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The energy usage of machines that dig up, process, turn raw resources into finished product, and transport it to your locality can now be tracked accurately. The flattening of production and distribution chains that has occurred in recent decades under the guidance of such multinationals as Siemens and Wall-Mart already allows careful monitoring of the entire process. A two way directional energy grid further enables the measurement and control of energy usage of every piece of hardware within this chain. Efficient public industrial and infrastructural policy is now possible via these precise assessments of non-monetary costs. Currently, the cost of any project is measured in money where many blind spots, inefficiencies, and corruptions can be found (such as bloated overhead, middlemen, and undue distortions from non-physical financial sector.) Smart meter management software allows projects of the future to have a transparent real time digital record of the entire process on the physical level. This enables audit of records at any time and subsequent rapid corrective actions.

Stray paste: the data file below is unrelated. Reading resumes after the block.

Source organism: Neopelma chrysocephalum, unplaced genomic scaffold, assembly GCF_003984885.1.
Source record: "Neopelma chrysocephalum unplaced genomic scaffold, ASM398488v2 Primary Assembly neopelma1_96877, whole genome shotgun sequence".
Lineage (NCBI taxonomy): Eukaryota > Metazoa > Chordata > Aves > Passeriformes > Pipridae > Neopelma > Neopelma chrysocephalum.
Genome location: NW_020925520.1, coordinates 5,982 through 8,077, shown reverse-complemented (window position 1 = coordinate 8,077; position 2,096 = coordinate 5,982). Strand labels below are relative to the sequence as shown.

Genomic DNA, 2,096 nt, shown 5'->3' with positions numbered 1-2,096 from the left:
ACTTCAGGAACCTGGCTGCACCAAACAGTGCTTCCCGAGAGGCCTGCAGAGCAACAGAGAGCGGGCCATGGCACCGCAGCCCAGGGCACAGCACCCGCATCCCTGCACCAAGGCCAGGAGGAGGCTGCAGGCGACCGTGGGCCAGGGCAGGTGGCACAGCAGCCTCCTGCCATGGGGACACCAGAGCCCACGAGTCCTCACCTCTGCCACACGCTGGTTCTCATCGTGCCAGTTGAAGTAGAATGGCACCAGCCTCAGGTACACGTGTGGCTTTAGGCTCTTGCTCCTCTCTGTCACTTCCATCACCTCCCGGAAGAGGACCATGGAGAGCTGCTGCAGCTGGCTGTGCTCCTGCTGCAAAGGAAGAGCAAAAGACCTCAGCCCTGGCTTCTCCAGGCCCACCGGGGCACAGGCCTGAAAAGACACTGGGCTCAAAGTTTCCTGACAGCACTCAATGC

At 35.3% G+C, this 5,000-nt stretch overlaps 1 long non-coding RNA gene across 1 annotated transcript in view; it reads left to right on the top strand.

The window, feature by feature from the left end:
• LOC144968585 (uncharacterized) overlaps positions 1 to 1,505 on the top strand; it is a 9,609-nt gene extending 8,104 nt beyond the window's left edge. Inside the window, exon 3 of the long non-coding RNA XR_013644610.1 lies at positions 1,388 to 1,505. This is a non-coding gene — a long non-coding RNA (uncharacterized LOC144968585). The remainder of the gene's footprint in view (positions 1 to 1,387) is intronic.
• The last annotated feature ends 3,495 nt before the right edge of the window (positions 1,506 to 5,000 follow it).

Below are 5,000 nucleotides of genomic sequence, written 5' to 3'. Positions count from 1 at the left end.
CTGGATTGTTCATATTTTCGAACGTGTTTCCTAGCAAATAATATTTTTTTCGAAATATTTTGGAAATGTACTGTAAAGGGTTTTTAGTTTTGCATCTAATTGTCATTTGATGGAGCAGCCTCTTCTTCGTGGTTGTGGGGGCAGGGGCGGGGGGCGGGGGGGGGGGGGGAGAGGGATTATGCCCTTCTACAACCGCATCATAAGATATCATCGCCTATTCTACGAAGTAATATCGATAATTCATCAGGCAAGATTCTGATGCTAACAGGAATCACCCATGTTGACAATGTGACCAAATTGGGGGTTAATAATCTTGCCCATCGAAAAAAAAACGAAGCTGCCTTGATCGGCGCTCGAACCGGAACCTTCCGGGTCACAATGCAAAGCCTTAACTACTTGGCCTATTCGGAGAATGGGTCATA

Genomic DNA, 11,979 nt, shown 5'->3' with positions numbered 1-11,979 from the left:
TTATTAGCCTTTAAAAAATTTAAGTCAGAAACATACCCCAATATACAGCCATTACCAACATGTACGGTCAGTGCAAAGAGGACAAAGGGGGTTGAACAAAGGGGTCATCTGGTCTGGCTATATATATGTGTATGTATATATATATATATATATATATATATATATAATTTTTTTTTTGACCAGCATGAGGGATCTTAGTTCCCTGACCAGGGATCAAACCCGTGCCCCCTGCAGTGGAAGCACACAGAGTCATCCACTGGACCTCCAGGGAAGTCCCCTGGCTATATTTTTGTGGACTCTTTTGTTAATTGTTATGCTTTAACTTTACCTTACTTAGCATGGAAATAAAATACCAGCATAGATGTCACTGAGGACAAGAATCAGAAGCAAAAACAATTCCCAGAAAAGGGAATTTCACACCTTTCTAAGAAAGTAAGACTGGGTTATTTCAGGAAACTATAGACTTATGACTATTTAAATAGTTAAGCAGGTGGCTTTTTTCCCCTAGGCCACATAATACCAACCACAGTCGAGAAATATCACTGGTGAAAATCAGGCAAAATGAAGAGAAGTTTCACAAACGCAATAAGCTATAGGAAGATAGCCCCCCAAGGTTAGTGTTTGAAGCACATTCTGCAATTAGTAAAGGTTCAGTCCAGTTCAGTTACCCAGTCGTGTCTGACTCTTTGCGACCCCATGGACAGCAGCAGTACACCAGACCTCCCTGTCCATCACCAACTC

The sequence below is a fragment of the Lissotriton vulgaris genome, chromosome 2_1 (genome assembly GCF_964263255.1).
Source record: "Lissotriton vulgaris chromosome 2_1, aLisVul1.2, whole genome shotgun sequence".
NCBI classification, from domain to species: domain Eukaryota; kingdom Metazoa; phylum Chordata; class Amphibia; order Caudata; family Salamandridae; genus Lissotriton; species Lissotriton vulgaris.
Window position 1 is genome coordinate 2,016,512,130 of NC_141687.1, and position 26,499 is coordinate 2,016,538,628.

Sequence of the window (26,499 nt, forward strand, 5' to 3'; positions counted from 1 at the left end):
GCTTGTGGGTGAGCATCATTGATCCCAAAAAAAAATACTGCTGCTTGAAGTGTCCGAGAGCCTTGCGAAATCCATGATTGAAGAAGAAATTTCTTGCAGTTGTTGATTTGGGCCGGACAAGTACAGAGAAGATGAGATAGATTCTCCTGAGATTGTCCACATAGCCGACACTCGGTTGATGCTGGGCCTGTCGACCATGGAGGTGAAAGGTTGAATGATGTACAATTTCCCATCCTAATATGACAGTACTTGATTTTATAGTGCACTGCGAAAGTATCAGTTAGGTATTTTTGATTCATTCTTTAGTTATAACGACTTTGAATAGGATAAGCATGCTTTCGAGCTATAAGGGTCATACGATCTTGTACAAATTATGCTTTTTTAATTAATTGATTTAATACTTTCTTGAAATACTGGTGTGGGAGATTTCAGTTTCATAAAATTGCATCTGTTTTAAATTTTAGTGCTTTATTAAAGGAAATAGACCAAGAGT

This ultimately will result in ever increasing representation of technical experts in governmental bodies at all levels. Fusion of technical cadres with governmental cadres is the smoothest way to gradually and peacefully replace the latter. Government cadres increasingly filled with greater and greater proportion of electrical and software engineers is by definition a growing technocracy. This may not exactly be 1/3 of the national legislature staffed with technical experts and scientists like in France but the necessity of greater physical efficiency in government puts us on the road towards legislatures staffed like that.